During a serious storm, it is best to wait it out indoors. But if you absolutely must venture out in a car, these tips may help you to arrive safely.
Downpours are always hazardous because your wheels lose traction on wet roads. But they're especially dangerous after a long, dry period, because an oily residue on the roads can make them slick.
What to do
- Slow down to avoid hydroplaning, which can happen when the tires lose contact with the road as they skim across the surface of the water. That can lead to a loss of traction and prevent the vehicle from responding to steering, braking, or accelerating. The water doesn't have to be deep; even a thin film can cause problems. To minimize hydroplaning, slow down and don't steer or brake suddenly. And make sure your tires are in good shape and are properly inflated.
- Avoid puddles if you can. If you can't,slow down but don't brake suddenly or jerk the wheel. And never drive through moving or standing water if you don't know how deep it is. You could do serious damage to the car or even be washed away.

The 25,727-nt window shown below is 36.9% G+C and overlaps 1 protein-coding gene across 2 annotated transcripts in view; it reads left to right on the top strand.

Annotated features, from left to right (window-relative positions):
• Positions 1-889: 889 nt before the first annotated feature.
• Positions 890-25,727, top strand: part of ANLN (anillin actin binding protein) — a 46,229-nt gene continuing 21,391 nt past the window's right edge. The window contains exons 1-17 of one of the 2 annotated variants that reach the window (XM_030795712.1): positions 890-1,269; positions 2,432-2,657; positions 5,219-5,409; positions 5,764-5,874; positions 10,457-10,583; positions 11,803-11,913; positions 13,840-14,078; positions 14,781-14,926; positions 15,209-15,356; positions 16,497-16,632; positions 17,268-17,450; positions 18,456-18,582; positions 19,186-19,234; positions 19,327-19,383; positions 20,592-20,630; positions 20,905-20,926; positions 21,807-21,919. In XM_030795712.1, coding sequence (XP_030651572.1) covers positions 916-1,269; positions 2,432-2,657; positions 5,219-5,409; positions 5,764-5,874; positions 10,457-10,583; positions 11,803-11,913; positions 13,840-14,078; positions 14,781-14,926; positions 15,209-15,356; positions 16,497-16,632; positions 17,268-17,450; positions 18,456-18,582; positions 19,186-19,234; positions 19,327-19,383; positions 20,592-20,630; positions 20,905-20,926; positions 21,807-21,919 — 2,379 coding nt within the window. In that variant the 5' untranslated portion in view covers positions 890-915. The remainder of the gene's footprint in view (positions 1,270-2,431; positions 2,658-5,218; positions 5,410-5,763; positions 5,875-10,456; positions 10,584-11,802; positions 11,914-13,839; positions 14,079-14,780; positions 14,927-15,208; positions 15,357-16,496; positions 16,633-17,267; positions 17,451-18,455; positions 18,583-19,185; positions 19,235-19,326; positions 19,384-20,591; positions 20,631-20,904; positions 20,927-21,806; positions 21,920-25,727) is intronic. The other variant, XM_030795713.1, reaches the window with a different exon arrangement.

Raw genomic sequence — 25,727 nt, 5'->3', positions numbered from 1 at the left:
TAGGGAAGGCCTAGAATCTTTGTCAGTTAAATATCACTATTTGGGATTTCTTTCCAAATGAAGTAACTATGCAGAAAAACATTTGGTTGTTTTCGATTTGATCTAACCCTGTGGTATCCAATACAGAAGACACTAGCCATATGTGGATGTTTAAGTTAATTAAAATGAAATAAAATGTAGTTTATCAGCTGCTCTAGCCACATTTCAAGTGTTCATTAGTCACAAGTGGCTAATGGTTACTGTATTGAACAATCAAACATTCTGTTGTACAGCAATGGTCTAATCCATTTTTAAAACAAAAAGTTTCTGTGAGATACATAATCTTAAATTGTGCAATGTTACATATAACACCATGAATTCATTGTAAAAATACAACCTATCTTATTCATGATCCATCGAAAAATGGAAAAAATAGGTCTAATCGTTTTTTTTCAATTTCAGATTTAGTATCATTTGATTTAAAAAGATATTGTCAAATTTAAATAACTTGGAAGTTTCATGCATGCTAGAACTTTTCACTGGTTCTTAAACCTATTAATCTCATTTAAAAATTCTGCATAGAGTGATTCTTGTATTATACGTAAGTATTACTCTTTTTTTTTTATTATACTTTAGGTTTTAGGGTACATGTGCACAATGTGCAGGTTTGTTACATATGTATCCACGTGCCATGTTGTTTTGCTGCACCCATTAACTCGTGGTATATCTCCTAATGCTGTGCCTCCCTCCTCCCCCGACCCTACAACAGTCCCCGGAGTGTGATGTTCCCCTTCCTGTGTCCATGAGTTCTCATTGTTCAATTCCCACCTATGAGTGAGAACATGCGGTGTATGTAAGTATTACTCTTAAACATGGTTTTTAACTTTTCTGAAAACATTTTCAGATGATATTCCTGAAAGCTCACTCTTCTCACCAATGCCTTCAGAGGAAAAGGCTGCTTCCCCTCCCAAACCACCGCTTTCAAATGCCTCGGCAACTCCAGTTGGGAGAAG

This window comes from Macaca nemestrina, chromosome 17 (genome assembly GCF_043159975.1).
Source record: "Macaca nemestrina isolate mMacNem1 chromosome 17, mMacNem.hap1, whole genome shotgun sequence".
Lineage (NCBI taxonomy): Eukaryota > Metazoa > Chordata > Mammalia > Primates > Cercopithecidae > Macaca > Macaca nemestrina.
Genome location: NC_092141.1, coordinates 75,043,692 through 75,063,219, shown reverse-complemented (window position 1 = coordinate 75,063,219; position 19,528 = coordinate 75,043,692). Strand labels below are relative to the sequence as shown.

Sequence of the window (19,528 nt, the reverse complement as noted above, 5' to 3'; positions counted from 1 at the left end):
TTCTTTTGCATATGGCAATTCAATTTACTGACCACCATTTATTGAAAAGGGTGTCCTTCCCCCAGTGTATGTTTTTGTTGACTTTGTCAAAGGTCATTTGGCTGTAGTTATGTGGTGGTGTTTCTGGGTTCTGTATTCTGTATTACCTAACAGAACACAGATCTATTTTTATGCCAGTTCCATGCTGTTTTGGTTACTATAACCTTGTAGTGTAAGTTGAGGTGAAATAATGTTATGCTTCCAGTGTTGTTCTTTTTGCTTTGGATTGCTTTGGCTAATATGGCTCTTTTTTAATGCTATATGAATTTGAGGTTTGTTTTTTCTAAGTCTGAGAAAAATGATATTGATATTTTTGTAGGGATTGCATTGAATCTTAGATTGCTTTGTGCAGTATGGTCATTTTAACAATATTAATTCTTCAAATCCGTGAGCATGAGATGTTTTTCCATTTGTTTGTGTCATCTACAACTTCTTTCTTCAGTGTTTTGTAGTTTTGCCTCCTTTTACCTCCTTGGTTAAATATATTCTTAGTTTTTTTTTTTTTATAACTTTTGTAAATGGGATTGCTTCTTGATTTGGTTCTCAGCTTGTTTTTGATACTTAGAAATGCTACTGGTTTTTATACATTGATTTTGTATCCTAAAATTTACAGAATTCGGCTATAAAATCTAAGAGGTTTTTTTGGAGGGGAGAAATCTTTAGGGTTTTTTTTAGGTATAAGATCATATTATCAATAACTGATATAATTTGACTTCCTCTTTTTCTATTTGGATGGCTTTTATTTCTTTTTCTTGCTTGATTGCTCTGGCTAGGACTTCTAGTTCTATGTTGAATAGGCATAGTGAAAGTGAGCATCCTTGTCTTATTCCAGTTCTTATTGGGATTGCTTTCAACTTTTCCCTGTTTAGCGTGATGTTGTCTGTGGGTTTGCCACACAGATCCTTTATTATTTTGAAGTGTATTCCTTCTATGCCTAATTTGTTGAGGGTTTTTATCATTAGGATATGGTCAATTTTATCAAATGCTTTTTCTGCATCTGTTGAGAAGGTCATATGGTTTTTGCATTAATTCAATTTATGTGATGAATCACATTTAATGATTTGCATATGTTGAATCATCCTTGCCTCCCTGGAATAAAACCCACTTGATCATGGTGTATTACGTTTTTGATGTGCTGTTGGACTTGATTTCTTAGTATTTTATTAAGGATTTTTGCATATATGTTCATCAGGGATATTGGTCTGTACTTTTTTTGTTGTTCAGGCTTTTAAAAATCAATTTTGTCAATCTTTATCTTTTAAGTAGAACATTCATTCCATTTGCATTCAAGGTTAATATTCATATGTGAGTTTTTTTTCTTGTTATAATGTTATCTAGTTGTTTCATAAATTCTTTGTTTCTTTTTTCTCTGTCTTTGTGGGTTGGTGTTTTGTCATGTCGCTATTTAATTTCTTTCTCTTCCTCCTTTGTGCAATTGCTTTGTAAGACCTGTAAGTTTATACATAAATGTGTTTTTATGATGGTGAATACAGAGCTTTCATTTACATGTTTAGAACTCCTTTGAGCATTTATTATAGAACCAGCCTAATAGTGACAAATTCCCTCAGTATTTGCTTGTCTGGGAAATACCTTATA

- Don't use cruise control during downpours. To maintain a steady speed, the system can cause the car to accelerate suddenly on slick pavement and you could lose control.
Windy conditions can really push around tall vehicles like SUVs and vans. But a light, small car can be buffeted easily, too, and cause you to swerve.
What to do
- Keep both hands tightly on the wheel when it's gusty. Quick spurts of wind might require more steering corrections.
- Keep an eye on your speed if you're driving into a headwind. You might have to give the car some extra gas to keep the pace.
- If the wind is blowing strongly from one side, steer into it slightly to stay on course. Be alert for a break in the wind, because you might have to quickly straighten the wheel, and steer into it again with the next gust.
- Be especially alert when entering and leaving a tunnel or other protected area or when passing or being passed by a large truck.